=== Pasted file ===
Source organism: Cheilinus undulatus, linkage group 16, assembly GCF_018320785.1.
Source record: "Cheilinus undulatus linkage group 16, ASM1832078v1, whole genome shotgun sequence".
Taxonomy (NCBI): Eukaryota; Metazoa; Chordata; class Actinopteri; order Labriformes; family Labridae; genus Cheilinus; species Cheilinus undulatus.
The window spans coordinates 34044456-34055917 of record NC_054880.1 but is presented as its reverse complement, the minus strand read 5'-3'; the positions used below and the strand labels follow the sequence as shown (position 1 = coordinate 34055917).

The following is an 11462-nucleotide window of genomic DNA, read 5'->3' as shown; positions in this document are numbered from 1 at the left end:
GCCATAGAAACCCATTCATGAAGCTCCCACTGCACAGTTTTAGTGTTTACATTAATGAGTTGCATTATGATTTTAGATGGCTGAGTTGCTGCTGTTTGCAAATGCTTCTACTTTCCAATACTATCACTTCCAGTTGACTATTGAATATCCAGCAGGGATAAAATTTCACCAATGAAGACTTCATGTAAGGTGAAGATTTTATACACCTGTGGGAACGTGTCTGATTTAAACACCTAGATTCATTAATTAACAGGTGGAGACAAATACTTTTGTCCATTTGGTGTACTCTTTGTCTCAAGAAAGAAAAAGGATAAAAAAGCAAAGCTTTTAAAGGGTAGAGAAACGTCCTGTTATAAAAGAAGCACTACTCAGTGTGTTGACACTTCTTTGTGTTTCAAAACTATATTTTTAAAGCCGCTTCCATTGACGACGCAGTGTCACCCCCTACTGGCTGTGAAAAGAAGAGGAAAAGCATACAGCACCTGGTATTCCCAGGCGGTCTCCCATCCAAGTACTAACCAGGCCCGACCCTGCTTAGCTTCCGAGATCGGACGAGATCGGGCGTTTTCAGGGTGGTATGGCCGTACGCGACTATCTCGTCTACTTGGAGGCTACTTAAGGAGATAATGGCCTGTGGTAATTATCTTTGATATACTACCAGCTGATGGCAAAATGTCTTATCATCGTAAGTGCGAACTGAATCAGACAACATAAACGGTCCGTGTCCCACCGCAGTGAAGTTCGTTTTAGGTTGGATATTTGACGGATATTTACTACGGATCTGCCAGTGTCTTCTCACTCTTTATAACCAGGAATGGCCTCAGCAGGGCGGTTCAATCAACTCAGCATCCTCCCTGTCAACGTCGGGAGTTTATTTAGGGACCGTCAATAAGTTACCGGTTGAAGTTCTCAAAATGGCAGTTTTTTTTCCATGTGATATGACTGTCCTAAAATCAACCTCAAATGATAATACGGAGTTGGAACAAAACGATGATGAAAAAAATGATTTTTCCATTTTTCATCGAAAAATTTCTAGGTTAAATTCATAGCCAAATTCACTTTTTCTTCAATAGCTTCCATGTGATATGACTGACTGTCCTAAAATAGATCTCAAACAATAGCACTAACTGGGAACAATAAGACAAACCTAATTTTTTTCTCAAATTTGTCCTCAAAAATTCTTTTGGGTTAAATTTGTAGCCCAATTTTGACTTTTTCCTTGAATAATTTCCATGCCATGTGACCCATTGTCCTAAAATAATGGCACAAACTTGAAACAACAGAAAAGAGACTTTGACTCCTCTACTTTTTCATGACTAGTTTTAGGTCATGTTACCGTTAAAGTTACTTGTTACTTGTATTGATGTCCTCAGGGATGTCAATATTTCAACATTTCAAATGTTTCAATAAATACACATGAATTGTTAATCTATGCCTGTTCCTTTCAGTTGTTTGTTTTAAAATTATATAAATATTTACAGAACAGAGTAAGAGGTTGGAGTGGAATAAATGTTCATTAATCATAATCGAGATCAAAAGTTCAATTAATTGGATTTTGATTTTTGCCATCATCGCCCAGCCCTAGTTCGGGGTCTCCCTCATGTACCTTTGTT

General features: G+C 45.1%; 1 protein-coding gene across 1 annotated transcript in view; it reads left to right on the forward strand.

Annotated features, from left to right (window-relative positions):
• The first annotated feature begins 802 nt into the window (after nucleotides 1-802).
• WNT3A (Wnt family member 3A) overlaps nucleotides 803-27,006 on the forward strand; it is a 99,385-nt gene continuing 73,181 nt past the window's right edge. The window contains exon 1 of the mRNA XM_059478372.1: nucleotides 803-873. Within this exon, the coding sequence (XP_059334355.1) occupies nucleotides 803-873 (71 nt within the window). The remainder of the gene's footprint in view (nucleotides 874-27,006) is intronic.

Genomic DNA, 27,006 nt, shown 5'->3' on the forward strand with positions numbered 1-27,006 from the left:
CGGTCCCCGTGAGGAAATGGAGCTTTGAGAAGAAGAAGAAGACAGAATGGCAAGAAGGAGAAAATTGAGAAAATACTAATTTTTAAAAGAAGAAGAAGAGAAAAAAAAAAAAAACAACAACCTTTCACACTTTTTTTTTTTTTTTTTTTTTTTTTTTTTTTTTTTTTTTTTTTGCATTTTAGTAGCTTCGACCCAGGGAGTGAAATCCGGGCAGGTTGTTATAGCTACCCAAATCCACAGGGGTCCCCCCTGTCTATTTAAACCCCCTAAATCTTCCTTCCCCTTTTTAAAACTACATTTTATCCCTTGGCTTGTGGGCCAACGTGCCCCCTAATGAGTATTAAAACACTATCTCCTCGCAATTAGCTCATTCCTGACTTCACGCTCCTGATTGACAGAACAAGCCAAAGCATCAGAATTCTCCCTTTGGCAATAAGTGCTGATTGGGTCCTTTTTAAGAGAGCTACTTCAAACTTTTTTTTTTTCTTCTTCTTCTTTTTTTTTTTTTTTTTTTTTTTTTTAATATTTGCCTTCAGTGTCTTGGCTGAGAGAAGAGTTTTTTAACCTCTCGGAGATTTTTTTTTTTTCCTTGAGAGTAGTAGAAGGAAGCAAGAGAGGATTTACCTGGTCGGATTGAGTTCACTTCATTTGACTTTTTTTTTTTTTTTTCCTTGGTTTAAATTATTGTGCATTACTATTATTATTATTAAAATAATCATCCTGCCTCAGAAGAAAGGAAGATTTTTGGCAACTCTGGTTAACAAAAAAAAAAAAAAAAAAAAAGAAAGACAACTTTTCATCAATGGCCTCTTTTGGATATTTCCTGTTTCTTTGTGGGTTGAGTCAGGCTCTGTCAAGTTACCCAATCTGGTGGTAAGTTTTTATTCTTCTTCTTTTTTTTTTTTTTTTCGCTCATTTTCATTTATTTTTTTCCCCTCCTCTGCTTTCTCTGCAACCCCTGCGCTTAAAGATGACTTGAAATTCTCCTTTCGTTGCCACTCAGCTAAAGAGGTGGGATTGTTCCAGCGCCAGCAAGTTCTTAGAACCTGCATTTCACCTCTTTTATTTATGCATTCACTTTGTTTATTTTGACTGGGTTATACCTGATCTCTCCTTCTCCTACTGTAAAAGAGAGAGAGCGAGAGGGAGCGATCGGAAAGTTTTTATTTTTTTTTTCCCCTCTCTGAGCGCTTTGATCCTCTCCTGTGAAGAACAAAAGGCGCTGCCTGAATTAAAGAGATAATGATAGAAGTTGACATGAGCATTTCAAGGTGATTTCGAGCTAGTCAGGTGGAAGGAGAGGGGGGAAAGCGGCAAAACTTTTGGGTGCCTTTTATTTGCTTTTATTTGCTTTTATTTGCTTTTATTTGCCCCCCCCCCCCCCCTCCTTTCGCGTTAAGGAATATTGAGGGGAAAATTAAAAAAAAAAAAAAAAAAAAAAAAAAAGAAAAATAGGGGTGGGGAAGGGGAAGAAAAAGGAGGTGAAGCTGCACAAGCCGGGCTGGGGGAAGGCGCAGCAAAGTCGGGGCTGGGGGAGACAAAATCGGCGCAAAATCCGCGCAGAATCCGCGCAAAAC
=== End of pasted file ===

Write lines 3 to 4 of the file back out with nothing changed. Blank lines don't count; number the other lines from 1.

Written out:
Taxonomy (NCBI): Eukaryota; Metazoa; Chordata; class Actinopteri; order Labriformes; family Labridae; genus Cheilinus; species Cheilinus undulatus.
The window spans coordinates 34044456-34055917 of record NC_054880.1 but is presented as its reverse complement, the minus strand read 5'-3'; the positions used below and the strand labels follow the sequence as shown (position 1 = coordinate 34055917).